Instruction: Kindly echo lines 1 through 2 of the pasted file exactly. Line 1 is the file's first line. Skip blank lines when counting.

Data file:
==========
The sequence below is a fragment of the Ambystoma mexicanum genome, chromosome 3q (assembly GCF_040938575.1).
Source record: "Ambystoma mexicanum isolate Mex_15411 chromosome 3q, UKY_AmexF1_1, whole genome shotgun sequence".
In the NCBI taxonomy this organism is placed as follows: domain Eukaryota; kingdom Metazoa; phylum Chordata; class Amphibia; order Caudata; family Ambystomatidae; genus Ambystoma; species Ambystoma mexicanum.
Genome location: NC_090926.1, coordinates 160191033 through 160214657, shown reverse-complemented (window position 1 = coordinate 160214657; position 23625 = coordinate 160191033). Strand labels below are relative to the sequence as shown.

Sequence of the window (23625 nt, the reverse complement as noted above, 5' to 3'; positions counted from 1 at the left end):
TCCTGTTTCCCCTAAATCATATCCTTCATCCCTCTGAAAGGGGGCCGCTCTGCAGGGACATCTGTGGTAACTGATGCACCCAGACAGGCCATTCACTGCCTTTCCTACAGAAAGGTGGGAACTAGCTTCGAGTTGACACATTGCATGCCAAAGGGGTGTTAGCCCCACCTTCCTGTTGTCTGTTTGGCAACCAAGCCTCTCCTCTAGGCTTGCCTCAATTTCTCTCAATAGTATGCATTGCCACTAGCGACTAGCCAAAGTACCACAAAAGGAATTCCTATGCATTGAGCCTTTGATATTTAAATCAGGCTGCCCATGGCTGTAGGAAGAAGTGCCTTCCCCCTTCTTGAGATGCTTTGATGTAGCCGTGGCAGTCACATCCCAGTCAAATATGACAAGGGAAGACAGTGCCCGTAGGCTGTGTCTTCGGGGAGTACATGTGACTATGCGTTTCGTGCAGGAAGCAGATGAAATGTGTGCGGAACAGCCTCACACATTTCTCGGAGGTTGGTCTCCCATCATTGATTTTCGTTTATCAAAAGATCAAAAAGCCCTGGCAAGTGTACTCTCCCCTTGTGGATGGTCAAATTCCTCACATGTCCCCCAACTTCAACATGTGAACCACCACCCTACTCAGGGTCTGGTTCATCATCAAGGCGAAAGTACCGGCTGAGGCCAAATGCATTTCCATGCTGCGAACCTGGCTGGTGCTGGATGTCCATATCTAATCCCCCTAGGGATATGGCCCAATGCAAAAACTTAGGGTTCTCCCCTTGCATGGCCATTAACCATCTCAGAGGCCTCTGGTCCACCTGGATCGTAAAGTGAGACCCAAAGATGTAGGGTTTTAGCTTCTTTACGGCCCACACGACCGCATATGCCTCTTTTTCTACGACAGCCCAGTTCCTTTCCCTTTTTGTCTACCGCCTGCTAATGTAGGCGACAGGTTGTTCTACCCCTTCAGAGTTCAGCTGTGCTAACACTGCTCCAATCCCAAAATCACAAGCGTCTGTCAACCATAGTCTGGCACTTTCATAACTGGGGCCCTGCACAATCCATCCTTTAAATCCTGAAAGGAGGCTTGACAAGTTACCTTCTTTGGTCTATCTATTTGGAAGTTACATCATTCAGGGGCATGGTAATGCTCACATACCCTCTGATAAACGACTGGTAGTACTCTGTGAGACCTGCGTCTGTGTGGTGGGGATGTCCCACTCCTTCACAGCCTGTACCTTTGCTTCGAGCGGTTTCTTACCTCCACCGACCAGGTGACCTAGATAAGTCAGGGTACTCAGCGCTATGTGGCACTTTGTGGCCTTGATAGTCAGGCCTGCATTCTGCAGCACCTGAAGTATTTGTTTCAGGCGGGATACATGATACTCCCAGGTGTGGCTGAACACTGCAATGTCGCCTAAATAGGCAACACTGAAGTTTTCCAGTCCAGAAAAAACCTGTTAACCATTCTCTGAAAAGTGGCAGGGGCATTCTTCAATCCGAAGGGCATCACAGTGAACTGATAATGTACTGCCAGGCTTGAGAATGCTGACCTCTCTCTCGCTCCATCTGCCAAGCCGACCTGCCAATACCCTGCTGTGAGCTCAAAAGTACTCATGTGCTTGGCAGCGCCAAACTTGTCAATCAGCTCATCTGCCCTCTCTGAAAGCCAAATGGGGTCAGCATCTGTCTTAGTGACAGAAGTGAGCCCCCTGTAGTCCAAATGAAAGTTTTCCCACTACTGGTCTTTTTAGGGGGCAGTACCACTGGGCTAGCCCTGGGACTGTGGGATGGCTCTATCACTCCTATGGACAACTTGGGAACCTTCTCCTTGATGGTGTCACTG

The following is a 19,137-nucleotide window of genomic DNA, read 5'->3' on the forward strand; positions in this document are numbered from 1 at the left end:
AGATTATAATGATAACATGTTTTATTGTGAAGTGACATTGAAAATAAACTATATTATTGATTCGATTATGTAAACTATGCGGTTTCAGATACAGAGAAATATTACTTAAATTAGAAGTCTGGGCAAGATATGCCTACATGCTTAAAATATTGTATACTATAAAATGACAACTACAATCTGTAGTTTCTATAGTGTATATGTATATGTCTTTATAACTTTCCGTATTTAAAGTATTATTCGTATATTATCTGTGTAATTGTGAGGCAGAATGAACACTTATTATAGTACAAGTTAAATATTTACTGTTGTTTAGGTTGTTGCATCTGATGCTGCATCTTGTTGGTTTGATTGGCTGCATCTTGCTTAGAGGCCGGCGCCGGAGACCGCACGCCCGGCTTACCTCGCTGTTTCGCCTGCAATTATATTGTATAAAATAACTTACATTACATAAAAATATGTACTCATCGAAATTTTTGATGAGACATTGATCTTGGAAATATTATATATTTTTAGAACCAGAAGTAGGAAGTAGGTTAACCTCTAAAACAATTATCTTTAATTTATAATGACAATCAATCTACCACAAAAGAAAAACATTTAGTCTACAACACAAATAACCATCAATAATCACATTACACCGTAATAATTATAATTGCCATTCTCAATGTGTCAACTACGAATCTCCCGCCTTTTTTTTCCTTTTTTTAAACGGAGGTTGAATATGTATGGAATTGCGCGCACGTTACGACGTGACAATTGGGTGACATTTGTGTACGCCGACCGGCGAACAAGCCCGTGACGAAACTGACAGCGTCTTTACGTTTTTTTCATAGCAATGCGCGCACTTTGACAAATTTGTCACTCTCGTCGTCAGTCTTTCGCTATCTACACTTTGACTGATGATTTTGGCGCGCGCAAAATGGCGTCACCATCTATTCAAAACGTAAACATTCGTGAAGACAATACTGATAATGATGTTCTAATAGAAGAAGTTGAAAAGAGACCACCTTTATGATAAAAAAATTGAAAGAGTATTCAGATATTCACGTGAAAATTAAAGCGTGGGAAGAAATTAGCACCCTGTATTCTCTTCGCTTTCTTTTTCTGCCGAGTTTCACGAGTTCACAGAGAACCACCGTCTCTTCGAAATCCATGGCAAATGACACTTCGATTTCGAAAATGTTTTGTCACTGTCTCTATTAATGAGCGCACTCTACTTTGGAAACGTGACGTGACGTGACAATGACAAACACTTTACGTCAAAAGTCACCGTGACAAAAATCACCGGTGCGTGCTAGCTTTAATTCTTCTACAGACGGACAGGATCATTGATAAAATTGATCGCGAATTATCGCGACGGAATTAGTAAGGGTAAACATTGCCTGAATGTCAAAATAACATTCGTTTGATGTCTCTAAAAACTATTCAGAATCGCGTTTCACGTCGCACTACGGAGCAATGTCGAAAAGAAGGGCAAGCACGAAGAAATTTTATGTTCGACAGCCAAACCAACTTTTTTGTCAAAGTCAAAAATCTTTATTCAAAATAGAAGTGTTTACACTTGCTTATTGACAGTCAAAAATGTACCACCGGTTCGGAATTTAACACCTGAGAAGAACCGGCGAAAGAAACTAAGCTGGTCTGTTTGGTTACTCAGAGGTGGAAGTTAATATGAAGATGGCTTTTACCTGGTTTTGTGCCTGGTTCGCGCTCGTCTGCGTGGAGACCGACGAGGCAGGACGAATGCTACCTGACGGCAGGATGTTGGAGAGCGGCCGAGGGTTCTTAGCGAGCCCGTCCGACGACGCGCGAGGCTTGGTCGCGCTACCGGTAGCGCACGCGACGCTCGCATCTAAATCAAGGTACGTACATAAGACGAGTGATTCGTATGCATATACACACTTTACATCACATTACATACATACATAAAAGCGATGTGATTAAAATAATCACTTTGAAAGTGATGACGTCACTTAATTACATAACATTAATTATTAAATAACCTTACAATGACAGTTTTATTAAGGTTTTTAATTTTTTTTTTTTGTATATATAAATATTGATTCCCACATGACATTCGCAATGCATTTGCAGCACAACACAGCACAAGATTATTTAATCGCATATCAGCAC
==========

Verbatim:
The sequence below is a fragment of the Ambystoma mexicanum genome, chromosome 3q (assembly GCF_040938575.1).
Source record: "Ambystoma mexicanum isolate Mex_15411 chromosome 3q, UKY_AmexF1_1, whole genome shotgun sequence".